Woman's last gift brings joy to youth

September 16, 2021

Kids play gaga ball

By Anne Marie Cox and Maureen Kenney

Jeanine Rothermel never met Cooper Myers, but she brought joy to his life nonetheless.

Cooper, a 13-year-old from West Des Moines who is deaf, was able to attend his first Catholic Youth Camp thanks in part to sign language interpreters and an assistant funded through Rothermel’s estate.

He loved every minute of camp.

“As a parent, it brings tears to my eyes,” said Cooper’s mom, Molly, herself a former CYC counselor. “You just want your kids to have every opportunity that they can to grow and CYC is just great. Not only was it their first time away from home (Cooper went with his brother, Max) but in a loving atmosphere that puts Christ at the center. I just really wanted him to experience that.”

He was able to go to camp because of Rothermel. She was a parishioner of Holy Trinity Parish in Des Moines who also was profoundly hearing impaired.

Born in 1930, she learned to lip read and went to the School for Deaf after graduating from high school in Des Moines. Her lip reading skills offered her the chance to pick up secretarial skills and she worked as an administrative assistant in the insurance industry for decades.

Rothermel died in 2020. Through her estate, she left gifts to her parish, Catholic Charities. St. Vincent de Paul, St. Joseph Educational Center and the Diocese of Des Moines’ Deaf Ministry.

Her gift to Deaf Ministry paid for interpreters and assistant for Cooper. It also benefited others through a ripple effect.

 nullCampers accepted Cooper, included him and extended supportive camaraderie that reflects the Christ-like environment of CYC, said Alex Kautzky, executive director of the St. Thomas More Center, home of CYC.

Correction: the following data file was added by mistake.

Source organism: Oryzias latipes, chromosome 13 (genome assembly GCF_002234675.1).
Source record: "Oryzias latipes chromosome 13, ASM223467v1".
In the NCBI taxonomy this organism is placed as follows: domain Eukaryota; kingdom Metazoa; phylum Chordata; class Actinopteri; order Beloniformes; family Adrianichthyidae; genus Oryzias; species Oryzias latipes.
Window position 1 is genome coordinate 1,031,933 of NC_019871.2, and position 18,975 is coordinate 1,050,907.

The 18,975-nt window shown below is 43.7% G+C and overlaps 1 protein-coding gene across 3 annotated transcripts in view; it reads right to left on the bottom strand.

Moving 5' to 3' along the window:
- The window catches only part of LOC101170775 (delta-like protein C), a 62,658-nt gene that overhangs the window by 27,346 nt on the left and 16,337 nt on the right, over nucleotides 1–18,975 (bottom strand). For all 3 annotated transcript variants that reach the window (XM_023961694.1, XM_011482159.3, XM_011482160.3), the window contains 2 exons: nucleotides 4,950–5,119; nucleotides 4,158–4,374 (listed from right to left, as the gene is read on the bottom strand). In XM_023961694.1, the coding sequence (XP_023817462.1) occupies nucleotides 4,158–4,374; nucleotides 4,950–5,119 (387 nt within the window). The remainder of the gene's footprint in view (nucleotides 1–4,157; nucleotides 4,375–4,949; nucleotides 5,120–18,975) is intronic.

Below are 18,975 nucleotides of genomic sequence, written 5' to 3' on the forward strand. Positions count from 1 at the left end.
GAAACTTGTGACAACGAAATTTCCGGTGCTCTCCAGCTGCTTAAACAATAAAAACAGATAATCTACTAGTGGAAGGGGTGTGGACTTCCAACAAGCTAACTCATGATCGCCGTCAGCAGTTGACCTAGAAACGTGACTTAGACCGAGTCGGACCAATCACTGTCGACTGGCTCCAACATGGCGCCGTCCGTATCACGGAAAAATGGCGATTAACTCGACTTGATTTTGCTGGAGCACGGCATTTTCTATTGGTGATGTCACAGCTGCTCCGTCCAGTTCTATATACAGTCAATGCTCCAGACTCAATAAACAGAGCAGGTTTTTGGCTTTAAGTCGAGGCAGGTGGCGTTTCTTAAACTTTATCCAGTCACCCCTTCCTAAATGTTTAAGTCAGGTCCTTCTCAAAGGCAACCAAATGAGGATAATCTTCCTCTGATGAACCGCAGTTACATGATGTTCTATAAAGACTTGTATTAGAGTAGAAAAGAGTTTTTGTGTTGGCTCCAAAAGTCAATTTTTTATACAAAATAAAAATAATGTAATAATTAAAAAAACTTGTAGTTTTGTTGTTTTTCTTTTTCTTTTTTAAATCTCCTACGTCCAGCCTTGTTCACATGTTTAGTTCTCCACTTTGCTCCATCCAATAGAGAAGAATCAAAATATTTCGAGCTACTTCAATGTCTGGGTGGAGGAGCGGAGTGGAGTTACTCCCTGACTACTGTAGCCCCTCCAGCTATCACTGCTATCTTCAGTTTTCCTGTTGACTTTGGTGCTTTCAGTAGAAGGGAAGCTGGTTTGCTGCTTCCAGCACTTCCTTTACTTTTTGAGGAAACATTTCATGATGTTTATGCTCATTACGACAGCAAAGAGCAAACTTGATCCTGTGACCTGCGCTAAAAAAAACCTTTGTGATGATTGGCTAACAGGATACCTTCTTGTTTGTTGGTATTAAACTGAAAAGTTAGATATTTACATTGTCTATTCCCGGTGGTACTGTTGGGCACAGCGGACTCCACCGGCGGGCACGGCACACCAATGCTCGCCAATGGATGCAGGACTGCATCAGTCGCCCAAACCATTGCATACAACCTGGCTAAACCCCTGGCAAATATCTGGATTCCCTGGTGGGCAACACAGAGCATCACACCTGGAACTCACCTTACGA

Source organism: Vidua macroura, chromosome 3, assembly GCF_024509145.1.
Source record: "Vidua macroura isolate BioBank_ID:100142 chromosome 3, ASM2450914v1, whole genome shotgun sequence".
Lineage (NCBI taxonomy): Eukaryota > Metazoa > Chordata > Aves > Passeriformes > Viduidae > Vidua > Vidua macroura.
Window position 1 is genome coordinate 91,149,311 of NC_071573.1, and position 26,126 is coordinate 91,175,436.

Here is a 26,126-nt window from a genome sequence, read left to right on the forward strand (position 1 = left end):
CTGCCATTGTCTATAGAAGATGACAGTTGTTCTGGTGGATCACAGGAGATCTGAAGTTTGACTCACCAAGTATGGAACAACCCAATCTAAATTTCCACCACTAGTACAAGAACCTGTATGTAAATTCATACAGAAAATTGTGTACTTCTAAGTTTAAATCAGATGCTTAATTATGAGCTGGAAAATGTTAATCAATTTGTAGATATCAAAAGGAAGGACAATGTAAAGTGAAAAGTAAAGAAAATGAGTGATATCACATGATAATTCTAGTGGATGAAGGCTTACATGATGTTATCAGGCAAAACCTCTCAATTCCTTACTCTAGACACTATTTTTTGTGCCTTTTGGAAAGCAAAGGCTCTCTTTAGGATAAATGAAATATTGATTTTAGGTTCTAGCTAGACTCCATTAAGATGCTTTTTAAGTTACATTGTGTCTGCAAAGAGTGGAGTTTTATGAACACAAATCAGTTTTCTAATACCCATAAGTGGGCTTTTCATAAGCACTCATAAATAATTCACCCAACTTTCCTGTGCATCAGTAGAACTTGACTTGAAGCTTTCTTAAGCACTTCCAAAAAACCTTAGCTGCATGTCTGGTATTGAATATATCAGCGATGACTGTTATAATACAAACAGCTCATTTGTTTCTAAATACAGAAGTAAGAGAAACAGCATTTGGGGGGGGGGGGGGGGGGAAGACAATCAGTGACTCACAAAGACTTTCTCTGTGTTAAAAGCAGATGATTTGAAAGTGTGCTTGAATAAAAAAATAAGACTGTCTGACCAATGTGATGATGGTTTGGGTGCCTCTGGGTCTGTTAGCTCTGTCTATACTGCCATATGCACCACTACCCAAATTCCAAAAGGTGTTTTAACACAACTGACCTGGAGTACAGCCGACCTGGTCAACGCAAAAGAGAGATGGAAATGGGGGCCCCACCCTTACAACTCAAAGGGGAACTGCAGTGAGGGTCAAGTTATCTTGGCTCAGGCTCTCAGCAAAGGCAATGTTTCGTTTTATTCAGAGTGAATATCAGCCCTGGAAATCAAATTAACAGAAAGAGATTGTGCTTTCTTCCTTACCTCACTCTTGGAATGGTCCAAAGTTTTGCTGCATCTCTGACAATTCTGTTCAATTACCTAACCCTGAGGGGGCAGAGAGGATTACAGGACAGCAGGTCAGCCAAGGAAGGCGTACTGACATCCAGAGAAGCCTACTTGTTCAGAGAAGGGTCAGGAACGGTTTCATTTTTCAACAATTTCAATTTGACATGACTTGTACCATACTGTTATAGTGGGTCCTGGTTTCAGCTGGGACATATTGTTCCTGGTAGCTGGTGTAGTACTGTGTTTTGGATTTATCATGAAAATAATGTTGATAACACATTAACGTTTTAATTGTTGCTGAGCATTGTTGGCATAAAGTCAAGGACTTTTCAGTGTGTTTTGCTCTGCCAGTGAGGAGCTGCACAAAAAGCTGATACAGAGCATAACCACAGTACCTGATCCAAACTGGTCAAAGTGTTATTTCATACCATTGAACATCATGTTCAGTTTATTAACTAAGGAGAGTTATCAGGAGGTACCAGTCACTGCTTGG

Some kids asked their parents if they could learn sign language, said Molly.

And the college sophomore who provided assistance to Cooper at camp said working with the teenager was the most profound thing that’s ever happened to him.

Carson Gregory, who was studying at Loras College to be a lawyer, has changed his life’s goal.

“After working with Cooper and living with the experience that that entailed, I felt called to change my life,” he said. “I decided to transfer schools to study neuroscience and disability studies. Hopefully, one day I will work in health care with people who have a disability.”

An aid doesn’t quite describe the importance and tight-knit bond that developed between Gregory and Cooper, said Molly. They became more like “best buddies.”

The diocese’s Deaf Ministry program also allowed for Cooper to have a sign language interpreter at Vacation Bible School.

The Diocese will continue to focus on needs within the deaf community so others may benefit from Rothermel’s gift, said John Gaffney, diocesan director of Evangelization and Catechesis.

Through various estate plan options, individuals or families can leave a lasting legacy of helping others. To learn more, contact the Catholic Foundation of Southwest Iowa at 515-237-5044 or email contact@cfswia.org.